The Israeli military government, which has controlled every aspect of Palestinian education for 27 years, yesterday handed over the schools to the new Palestinian National Authority. Schools throughout the West Bank, even in areas still under Israeli control, are now in Palestinian hands. The exception is Jerusalem, which is excluded from the autonomy deal.
Teachers spoke of 'rebuilding a Palestinian identity' and of teaching the 'facts' for the first time. Pupils spoke of studying their struggle, instead of fighting. 'We can learn our real history now,' said Saed Hawani, 18.
Near the school a star of David flag flapped above an Israeli watchtower, a reminder that the front-line was still perilously close. While Israeli forces have pulled back within Gaza and Jericho, there has been no redeployment in the rest of the West Bank. Here, Israeli guns are still trained on Palestinian schoolyards, which Israel has long viewed as breeding grounds for the foot-soldiers of the intifada. And the walls of Ramallah boys' school are still daubed with the slogans of struggle.
For the Palestinian leadership, education is potentially the most significant of five administrative areas handed over by Israel, which also include tourism, health, tax, and social services. In the schools there is now a chance to mend a shattered society, to end the rule of street youths, restoring authority to teacher and parent.
For Israel, relinquishing control over Palestinian education holds many risks. Another battle may now open up - a battle over the 'facts' of the Israeli-Palestinian conflict. When Israel captured the West Bank and Gaza in the 1967 Six-Day War, the military government first tried to impose an Israeli curriculum in the Arab schools which fell under its control. After strong resistance the Jordanian system, which existed in the West Bank, and the Egyptian system, which existed in Gaza, were left in place. But heavy censorship took place. Draconian military orders were passed, banning books, controlling the movement of pupils and allowing widespread closure of schools and universities.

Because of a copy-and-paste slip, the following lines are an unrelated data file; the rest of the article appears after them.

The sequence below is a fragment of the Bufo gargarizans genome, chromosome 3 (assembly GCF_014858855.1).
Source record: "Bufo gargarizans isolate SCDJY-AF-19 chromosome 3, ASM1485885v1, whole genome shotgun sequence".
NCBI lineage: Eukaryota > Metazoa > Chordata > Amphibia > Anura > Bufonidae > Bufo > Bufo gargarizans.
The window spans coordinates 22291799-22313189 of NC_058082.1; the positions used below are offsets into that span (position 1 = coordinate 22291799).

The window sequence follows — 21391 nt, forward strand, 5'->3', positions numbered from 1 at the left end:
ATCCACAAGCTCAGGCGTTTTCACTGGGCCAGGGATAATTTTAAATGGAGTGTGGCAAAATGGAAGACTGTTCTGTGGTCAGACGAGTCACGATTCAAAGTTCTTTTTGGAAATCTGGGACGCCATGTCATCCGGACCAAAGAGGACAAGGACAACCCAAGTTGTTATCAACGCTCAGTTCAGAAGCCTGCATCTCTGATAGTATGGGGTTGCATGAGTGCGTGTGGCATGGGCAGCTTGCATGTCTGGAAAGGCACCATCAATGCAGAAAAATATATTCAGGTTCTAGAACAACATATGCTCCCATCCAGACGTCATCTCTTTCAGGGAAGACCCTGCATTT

Now Israel must expect Palestinians to promote their own symbols and make their own selection of facts, just as the new Israeli state did after it was created in 1948 and still does, albeit less overtly, today. A new Palestinian curriculum has been devised which will be viewed as dynamite by the Israeli right-wing.
The proposed curriculum defines Palestine as set out by the pre-1948 British mandate, therefore including present-day Israel. 'The map will be taught on that basis. The facts show that this was the first time Palestine's borders were defined,' said Fathiyeh Nasru, coordinator of the curriculum. 'Events that took place subsequently on that map - the Zionist claims and the Palestinian exodus of '48 - will then be taught also,' she added, making clear that the creation of Israel would be dealt with as a historical event.
Palestinian schools will teach a history of Jerusalem, asserting their claims to east Jerusalem as their capital. The 'right of return' for Palestinian refugees will now be taught in schools as will the history of the 'Palestinian liberation movement'.
The question is whether such teaching will be an aid or a hindrance to Israeli-Palestinian reconciliation. There will be little discussion of Israeli history in the Palestinian curriculum, and no mention of the Holocaust in the context of Middle East history. 'Inasmuch as they teach about our suffering, we will teach about theirs,' said Professor Nasru.
'Any young nation wants to promote its own view of recent history - to realise its own dreams, not to emphasise reconciliation,' says Meron Benvenisti, a leading Israeli expert on the history of the occupation.
The Israeli government is clearly calculating that such teaching in schools can do no harm to Israel. After all, attempts to quash Palestinian history by military order abjectly failed - the Palestinian facts were simply taught in the homes or the prisons instead of the schools. 'They can show their map; we can show our map,' said Doran Shohat, director of the Israeli education and democracy department. The Israeli curriculum is now being overhauled to introduce classes on the peace process, with history and geography more slanted to the Arab world. But post-1948 Middle East history is rarely taught in Israeli schools, being viewed as too controversial.Reuse content